Greenville Fire/Rescue (GFR) just celebrated Fire Prevention Week from Oct. 6 to Oct. 12, but will continue to have events throughout all of October seeking to educate the Greenville community on important fire safety tips.
Rebekah Thurston, public information officer and life safety educator for GFR, said GFR does programs that teach the community about fire safety throughout the year, but October is a month it sets aside to educate everyone on fire safety.
Thurston said the holiday is supposed to only last one week in October, but GFR wants to extend it out to the whole month in order to provide educational opportunities for the community.
Thurston said GFR doesn’t want to change the name of the holiday because Fire Prevention Week is the longest national running public health holiday. She said if GFR changes the name that record would be lost.
“People always think that (a fire) can’t happen to them, but we know that it can and we want everyone in the community to be as protected as possible and have a plan laid out in case a fire does actually break out in their home,” Thurston said.
Thurston said that GFR has over 100 fire prevention events planned for the month of October. Fire Prevention Month is the busiest one they have ever had. The most events that had been done in the past was 70 in October 2017.
There are fire safety programs scheduled at public libraries, which are primarily for children. There will be an event today at the East Branch Library at 10:30 a.m., and then another event at Sheppard Memorial Library on Oct. 17 at 11 a.m. and 1 p.m, Thurston said. At the events, stories about fire prevention will be read and there will be games revolving around fire safety, Thurston said.
Thurston said that GFR has also gone to assisted living facilities to teach the elderly about fire safety. “The reason we focus on kids and seniors is that they are the most at risk for home fire death, so we tend to focus on those two populations during October,” Thurston said.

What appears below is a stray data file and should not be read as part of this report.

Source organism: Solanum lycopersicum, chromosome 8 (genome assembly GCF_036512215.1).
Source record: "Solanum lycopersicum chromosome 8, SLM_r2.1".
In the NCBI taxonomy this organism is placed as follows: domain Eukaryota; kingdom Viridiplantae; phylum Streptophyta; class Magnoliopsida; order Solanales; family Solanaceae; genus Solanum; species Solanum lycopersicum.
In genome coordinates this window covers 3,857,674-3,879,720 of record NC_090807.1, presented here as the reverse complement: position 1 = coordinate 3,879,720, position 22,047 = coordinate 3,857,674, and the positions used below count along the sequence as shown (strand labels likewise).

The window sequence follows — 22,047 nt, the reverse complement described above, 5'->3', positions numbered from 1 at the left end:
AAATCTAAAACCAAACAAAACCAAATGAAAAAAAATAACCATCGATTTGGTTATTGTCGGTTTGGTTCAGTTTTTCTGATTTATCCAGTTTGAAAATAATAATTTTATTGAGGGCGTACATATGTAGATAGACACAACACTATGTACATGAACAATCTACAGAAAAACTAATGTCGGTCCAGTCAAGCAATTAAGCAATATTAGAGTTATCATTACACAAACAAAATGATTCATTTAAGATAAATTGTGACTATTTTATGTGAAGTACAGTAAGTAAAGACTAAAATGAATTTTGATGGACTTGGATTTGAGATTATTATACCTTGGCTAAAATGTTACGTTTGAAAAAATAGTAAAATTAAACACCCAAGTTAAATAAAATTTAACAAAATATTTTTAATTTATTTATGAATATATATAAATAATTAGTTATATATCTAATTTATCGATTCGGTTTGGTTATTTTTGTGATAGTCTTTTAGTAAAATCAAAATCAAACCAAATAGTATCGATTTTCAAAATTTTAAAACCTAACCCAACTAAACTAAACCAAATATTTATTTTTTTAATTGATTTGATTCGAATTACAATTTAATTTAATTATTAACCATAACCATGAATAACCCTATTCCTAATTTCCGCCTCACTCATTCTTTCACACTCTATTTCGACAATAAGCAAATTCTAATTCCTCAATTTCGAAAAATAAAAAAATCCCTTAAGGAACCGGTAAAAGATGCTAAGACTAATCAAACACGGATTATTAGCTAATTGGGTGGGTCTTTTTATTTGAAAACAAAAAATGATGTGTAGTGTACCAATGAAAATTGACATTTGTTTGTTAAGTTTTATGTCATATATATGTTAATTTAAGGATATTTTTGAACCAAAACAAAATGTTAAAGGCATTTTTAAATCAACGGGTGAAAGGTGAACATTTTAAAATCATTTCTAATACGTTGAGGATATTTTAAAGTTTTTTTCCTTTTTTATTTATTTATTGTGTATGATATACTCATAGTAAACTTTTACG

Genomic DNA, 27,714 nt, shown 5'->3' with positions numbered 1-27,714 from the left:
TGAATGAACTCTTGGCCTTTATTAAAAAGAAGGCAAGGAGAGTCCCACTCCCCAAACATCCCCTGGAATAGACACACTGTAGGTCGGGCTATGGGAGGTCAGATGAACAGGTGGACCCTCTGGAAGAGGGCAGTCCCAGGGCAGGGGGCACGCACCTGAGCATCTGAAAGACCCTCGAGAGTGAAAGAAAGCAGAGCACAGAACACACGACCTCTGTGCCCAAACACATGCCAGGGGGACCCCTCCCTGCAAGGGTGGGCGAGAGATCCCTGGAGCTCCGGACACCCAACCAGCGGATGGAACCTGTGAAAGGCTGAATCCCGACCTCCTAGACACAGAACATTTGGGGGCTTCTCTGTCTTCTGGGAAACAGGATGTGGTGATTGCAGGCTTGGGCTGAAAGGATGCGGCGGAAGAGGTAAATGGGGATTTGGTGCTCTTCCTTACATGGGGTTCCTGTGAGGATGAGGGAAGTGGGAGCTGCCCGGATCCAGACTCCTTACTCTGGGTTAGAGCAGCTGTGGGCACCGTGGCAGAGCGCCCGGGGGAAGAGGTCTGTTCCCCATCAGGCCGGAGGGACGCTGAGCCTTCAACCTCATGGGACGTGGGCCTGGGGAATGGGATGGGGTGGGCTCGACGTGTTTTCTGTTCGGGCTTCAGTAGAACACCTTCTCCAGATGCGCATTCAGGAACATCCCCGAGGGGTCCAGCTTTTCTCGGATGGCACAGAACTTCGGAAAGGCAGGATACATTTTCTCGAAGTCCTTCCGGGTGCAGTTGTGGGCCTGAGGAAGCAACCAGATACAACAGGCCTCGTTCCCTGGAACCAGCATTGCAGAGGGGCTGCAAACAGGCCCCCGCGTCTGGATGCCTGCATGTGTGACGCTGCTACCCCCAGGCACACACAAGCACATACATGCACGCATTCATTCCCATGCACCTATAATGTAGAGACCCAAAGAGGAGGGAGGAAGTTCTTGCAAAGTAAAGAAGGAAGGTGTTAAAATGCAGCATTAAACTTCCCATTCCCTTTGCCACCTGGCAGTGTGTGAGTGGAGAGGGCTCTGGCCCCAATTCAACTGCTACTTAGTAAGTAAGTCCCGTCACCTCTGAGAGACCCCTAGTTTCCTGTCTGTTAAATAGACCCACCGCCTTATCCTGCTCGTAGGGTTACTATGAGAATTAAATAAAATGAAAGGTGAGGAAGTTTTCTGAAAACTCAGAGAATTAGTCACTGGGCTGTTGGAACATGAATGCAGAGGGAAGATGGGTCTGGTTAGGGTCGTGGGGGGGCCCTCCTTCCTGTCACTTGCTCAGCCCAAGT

Thurston said that the most important thing when considering fire safety is that all of the smoke alarms are in working order because smoke alarms allow households to know when there is smoke or fire.
Thurston said that both nationally and locally, unattended or intoxicated cooking is the number one cause of fires in the home. When cooking on the stovetop, it is essential to stay in the same room and pay attention to the task at hand.
Thurston said if someone living in the Greenville city limits has a fire alarm that does not work, they can call GFR and someone will come out to their house and replace the fire alarm free of charge.
Greg Hardee, a captain with the City of Greenville Fire Department, said texting or looking at social media while cooking may also cause fires to break out.
Hardee said he is helping with the events that are being put on throughout Fire Prevention Month. He said there are many different, but important, things that GFR wants to teach to the children about fire prevention.
“One of the main things is do you know how to call 911 when you have an emergency,” Hardee said. “We also want to teach them the different noises that a fire alarm makes and what that can mean. How to get low and go and stay away from the smoke that they shouldn’t be breathing are other important skills we want to teach.”
Jesus Enriquez, a firefighter with GFR, said he is excited to work with the kids and educate them on the important topic of fire safety.
Enriquez said he believes what GFR is doing during Fire Prevention Month is a great service to the community. He says he enjoys every aspect of Fire Prevention Month and said it is always fun to be working with kids.
Enriquez said one of the most important fire safety tips to keep in mind is to always have two ways out of the house in case of a fire and to always have a safety plan for if a fire actually does break out.